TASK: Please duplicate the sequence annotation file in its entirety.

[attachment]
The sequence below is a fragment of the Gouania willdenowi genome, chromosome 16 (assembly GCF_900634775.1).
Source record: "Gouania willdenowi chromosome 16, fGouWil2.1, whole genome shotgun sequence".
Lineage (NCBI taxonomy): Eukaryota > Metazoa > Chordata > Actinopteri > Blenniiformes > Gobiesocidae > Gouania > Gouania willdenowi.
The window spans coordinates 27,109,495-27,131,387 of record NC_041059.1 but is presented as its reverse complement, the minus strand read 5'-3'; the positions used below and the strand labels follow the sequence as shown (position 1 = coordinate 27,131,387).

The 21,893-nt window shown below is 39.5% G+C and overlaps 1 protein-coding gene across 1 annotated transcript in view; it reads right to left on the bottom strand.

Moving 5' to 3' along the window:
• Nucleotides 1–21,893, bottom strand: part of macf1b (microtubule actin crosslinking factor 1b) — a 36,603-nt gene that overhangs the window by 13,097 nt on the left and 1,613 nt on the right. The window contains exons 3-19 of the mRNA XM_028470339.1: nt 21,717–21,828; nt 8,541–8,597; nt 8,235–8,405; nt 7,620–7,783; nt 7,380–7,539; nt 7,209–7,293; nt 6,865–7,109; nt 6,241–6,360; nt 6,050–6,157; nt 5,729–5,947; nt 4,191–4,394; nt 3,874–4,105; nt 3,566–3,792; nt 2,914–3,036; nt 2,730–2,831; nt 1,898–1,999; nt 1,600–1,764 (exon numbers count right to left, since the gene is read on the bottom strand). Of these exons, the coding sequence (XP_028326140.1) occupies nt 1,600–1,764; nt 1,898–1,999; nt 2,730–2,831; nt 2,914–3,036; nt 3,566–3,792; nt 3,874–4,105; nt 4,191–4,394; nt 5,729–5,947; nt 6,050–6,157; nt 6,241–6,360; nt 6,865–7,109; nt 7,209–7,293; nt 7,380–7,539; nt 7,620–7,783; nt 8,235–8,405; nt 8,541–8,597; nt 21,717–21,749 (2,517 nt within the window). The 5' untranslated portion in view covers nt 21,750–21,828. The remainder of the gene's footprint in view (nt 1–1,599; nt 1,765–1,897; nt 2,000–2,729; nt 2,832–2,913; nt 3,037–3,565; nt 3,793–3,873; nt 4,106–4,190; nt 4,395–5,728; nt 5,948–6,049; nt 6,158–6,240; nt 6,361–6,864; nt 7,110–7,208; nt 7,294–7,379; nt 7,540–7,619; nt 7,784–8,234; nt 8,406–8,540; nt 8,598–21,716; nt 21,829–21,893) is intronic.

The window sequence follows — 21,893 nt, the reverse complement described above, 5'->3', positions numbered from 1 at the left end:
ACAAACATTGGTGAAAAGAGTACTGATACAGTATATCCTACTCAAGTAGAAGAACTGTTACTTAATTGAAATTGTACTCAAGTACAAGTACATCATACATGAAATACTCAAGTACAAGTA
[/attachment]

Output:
The sequence below is a fragment of the Gouania willdenowi genome, chromosome 16 (assembly GCF_900634775.1).
Source record: "Gouania willdenowi chromosome 16, fGouWil2.1, whole genome shotgun sequence".
Lineage (NCBI taxonomy): Eukaryota > Metazoa > Chordata > Actinopteri > Blenniiformes > Gobiesocidae > Gouania > Gouania willdenowi.
The window spans coordinates 27,109,495-27,131,387 of record NC_041059.1 but is presented as its reverse complement, the minus strand read 5'-3'; the positions used below and the strand labels follow the sequence as shown (position 1 = coordinate 27,131,387).

The 21,893-nt window shown below is 39.5% G+C and overlaps 1 protein-coding gene across 1 annotated transcript in view; it reads right to left on the bottom strand.

Moving 5' to 3' along the window:
• Nucleotides 1–21,893, bottom strand: part of macf1b (microtubule actin crosslinking factor 1b) — a 36,603-nt gene that overhangs the window by 13,097 nt on the left and 1,613 nt on the right. The window contains exons 3-19 of the mRNA XM_028470339.1: nt 21,717–21,828; nt 8,541–8,597; nt 8,235–8,405; nt 7,620–7,783; nt 7,380–7,539; nt 7,209–7,293; nt 6,865–7,109; nt 6,241–6,360; nt 6,050–6,157; nt 5,729–5,947; nt 4,191–4,394; nt 3,874–4,105; nt 3,566–3,792; nt 2,914–3,036; nt 2,730–2,831; nt 1,898–1,999; nt 1,600–1,764 (exon numbers count right to left, since the gene is read on the bottom strand). Of these exons, the coding sequence (XP_028326140.1) occupies nt 1,600–1,764; nt 1,898–1,999; nt 2,730–2,831; nt 2,914–3,036; nt 3,566–3,792; nt 3,874–4,105; nt 4,191–4,394; nt 5,729–5,947; nt 6,050–6,157; nt 6,241–6,360; nt 6,865–7,109; nt 7,209–7,293; nt 7,380–7,539; nt 7,620–7,783; nt 8,235–8,405; nt 8,541–8,597; nt 21,717–21,749 (2,517 nt within the window). The 5' untranslated portion in view covers nt 21,750–21,828. The remainder of the gene's footprint in view (nt 1–1,599; nt 1,765–1,897; nt 2,000–2,729; nt 2,832–2,913; nt 3,037–3,565; nt 3,793–3,873; nt 4,106–4,190; nt 4,395–5,728; nt 5,948–6,049; nt 6,158–6,240; nt 6,361–6,864; nt 7,110–7,208; nt 7,294–7,379; nt 7,540–7,619; nt 7,784–8,234; nt 8,406–8,540; nt 8,598–21,716; nt 21,829–21,893) is intronic.

The window sequence follows — 21,893 nt, the reverse complement described above, 5'->3', positions numbered from 1 at the left end:
ACAAACATTGGTGAAAAGAGTACTGATACAGTATATCCTACTCAAGTAGAAGAACTGTTACTTAATTGAAATTGTACTCAAGTACAAGTACATCATACATGAAATACTCAAGTACAAGTA